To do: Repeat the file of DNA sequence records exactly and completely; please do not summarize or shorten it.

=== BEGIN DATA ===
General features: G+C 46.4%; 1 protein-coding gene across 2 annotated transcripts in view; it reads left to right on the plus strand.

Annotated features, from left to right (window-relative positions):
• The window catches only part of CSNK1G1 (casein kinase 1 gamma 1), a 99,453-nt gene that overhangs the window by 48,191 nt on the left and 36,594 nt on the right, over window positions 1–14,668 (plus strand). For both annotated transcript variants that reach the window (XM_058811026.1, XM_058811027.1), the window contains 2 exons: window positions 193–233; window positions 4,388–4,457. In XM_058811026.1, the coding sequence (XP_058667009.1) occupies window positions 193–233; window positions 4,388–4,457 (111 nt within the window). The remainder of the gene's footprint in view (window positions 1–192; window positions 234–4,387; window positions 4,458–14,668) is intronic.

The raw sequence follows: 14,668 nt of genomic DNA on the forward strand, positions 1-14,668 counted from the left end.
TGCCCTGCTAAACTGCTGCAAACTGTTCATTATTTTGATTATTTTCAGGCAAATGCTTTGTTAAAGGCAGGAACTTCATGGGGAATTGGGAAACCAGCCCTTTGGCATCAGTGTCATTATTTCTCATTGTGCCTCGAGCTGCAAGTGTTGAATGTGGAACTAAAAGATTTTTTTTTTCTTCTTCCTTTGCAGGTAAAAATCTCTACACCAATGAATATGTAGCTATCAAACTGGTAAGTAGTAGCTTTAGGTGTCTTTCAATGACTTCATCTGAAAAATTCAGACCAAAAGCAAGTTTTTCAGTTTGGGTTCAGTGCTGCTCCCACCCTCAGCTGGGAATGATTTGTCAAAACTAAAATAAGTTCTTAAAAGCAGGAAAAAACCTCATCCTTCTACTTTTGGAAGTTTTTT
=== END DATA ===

General features: G+C 46.4%; 1 protein-coding gene across 2 annotated transcripts in view; it reads left to right on the plus strand.

Annotated features, from left to right (window-relative positions):
• The window catches only part of CSNK1G1 (casein kinase 1 gamma 1), a 99,453-nt gene that overhangs the window by 48,191 nt on the left and 36,594 nt on the right, over window positions 1–14,668 (plus strand). For both annotated transcript variants that reach the window (XM_058811026.1, XM_058811027.1), the window contains 2 exons: window positions 193–233; window positions 4,388–4,457. In XM_058811026.1, the coding sequence (XP_058667009.1) occupies window positions 193–233; window positions 4,388–4,457 (111 nt within the window). The remainder of the gene's footprint in view (window positions 1–192; window positions 234–4,387; window positions 4,458–14,668) is intronic.

The raw sequence follows: 14,668 nt of genomic DNA on the forward strand, positions 1-14,668 counted from the left end.
TGCCCTGCTAAACTGCTGCAAACTGTTCATTATTTTGATTATTTTCAGGCAAATGCTTTGTTAAAGGCAGGAACTTCATGGGGAATTGGGAAACCAGCCCTTTGGCATCAGTGTCATTATTTCTCATTGTGCCTCGAGCTGCAAGTGTTGAATGTGGAACTAAAAGATTTTTTTTTTCTTCTTCCTTTGCAGGTAAAAATCTCTACACCAATGAATATGTAGCTATCAAACTGGTAAGTAGTAGCTTTAGGTGTCTTTCAATGACTTCATCTGAAAAATTCAGACCAAAAGCAAGTTTTTCAGTTTGGGTTCAGTGCTGCTCCCACCCTCAGCTGGGAATGATTTGTCAAAACTAAAATAAGTTCTTAAAAGCAGGAAAAAACCTCATCCTTCTACTTTTGGAAGTTTTTT